Some of Rutgers’ other large unions said its workers will stay on the job, even if the faculty are on strike.

The Union of Rutgers Administrators–AFT, which represents administrative and professional employees, said last week that it will not ask its members to walk off their jobs in a sympathy strike with the faculty. But the union said its members can show support by walking in picket lines and attending rallies outside of work hours.

Rutgers’ Health Professionals and Allied Employees union also told members to continue to report to work, even though it supports the faculty strike.

It also cautioned Rutgers’ unionized administrative and professional employees not to take on any of the work of striking professors and teaching staff. “Their absence must be felt by Rutgers in order for their strike to be effective,” the URA-AFT’s statement said.

Holloway, the Rutgers president, told the university community last week that the school had offered to increase salaries for full-time faculty members, teaching assistants and graduate assistants by 12% by 2025.

The university offered an additional 3% lump-sum payment to all the faculty unions that would be paid over the first two years of the new contract, the president said. Rutgers has also proposed an approximately 20% increase in pay for adjuncts, who are compensated according to how many credits they teach each semester, and offered similar raises for postdoctoral fellows.

But, the union disagreed with Holloway’s assessment that the two sides are close to a deal, said AAUW-AFT spokesman Alan Maas. A union chart on the status of the negotiations shows 9 out of 15 union proposals were largely or entirely rejected by the university and one was ignored.

Union officials said they are still looking for agreements on better pay for adjunct faculty members and graduate workers, more job security for all teaching staff, pay that keeps up with inflation, affordable housing options for graduate students and forgiveness for students’ overdue fines and fees.

The union has also been bargaining for more equitable pay for teaching staff at Rutgers-Camden and Rutgers-Newark, where professors have long said they are underpaid compared to the counterparts on the main campus in New Brunswick.

The unions have also been pushing the Rutgers administration for more affordable healthcare options for faculty and standards for how much work faculty members must take on while working in the university’s clinical medical jobs.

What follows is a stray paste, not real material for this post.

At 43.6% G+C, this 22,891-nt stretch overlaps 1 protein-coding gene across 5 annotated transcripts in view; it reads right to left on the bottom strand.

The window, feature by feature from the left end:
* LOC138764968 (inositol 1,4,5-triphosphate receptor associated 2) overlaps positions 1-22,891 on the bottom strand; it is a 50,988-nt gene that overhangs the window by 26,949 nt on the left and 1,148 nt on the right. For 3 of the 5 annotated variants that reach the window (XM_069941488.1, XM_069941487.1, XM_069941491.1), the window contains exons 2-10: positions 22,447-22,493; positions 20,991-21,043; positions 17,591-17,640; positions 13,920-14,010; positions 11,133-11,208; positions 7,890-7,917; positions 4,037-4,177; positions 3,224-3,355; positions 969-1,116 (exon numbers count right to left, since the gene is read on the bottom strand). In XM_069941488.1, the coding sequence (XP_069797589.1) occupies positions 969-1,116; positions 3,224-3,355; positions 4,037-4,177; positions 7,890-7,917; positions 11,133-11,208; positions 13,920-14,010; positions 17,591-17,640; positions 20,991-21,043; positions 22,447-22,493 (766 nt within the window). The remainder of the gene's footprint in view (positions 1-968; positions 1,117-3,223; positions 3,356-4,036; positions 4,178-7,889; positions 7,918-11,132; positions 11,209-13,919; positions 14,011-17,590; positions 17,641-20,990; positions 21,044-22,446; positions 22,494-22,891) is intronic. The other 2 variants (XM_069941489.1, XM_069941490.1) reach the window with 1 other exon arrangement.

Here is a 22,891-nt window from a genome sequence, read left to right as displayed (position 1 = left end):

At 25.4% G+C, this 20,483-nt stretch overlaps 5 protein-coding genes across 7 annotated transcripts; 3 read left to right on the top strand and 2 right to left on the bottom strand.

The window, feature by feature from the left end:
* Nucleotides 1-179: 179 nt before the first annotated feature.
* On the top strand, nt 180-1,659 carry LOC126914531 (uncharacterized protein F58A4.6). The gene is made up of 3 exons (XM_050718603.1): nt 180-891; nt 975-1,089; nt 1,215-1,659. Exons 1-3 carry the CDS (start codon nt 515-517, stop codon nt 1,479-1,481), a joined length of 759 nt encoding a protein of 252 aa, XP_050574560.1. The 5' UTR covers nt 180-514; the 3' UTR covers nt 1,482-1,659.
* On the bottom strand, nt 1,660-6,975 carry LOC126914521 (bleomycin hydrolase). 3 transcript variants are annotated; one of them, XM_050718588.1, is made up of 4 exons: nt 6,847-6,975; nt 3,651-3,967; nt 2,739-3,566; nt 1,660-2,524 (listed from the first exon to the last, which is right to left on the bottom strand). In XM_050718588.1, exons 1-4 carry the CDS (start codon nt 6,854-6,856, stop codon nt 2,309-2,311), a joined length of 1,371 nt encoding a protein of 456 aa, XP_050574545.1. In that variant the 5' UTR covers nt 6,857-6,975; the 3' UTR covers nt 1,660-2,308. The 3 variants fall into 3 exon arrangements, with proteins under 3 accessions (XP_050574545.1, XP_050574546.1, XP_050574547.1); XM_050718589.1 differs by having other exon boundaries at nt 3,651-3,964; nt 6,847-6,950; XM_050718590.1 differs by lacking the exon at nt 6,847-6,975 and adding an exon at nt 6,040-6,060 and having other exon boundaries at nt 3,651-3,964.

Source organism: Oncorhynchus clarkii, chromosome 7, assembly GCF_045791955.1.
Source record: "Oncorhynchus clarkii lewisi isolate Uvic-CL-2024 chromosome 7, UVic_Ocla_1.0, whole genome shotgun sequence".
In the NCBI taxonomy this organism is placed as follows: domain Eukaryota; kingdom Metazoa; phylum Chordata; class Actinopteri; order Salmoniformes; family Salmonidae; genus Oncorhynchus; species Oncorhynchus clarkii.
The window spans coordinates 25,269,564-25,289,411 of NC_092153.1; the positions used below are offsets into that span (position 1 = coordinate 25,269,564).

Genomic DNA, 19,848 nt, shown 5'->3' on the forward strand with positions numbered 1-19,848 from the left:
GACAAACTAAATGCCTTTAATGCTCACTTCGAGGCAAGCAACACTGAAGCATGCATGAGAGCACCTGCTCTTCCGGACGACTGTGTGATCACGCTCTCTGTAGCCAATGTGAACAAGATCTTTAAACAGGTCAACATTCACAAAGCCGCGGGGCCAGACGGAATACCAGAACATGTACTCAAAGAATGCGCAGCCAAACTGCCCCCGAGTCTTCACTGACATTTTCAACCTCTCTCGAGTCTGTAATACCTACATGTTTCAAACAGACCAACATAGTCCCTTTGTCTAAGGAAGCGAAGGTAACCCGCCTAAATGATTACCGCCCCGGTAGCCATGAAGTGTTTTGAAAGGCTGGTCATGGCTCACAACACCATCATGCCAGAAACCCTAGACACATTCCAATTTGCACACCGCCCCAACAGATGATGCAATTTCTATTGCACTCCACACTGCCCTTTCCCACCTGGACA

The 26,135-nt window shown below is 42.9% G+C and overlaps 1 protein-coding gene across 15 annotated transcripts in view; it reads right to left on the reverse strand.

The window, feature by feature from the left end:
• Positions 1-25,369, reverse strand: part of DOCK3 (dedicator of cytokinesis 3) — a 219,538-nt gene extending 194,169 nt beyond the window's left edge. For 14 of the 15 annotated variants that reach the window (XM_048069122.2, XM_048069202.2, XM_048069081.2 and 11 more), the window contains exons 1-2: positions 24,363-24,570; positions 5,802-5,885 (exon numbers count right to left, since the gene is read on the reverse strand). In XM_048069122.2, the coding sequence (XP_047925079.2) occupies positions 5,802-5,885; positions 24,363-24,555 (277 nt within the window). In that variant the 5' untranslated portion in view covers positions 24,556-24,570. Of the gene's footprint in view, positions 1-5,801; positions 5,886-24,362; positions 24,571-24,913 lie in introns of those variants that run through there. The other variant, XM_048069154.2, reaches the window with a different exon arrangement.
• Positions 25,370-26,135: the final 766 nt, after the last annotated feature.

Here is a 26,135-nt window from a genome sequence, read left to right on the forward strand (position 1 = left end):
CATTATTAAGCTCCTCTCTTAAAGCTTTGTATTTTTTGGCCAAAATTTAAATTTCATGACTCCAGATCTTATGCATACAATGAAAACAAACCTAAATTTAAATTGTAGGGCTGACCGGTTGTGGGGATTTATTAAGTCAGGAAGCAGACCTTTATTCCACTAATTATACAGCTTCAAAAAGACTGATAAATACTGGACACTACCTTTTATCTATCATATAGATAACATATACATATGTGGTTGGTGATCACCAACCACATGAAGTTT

Holloway angered many in the union during the negotiations by saying a faculty walkout would be illegal.

“To be clear, if a strike were to be called, the university would have no choice but to make every legal effort to ensure that any job action does not affect our students’ academic progress,” the president wrote in a message to the campus community prior to the strike announcement.

Union officials criticized Holloway’s stance, noting that while some case law supports it, there is no state law against strikes by public employees.

The unions are calling on members to show up in large numbers to picket on campus Monday.

Union leaders said picket lines would be set up near College Avenue in New Brunswick and at other key campus spots in Piscataway, Camden, and Newark. The unions also set up a strike fund for workers who may experience financial hardship without salaries.

Strikes in higher education are rare in New Jersey, but not nationally, said William A. Herbert, executive director of the National Center for the Study of Collective Bargaining in Higher Education and the Professions.

In 2016, 5,550 faculty working for the Penn State higher education system went on strike. Last year, a faculty strike at the New School in New York City lasted 25 days and a 2019 faculty strike at Wright State University in Ohio lasted 20 days.

Strikes at colleges have been more frequent in the wake of the pandemic, Herbert said. Last year, the University of California system was disrupted by a strike involving 48,000 graduate assistants.

Staff writer Kelly Heyboer contributed to this report.

Sign Up To Our Daily Digest

Independent media outlets are being suppressed and dropped by corporations like Google, Facebook and Twitter. Sign up for our daily email digest before it’s too late so you don’t miss the latest movement news.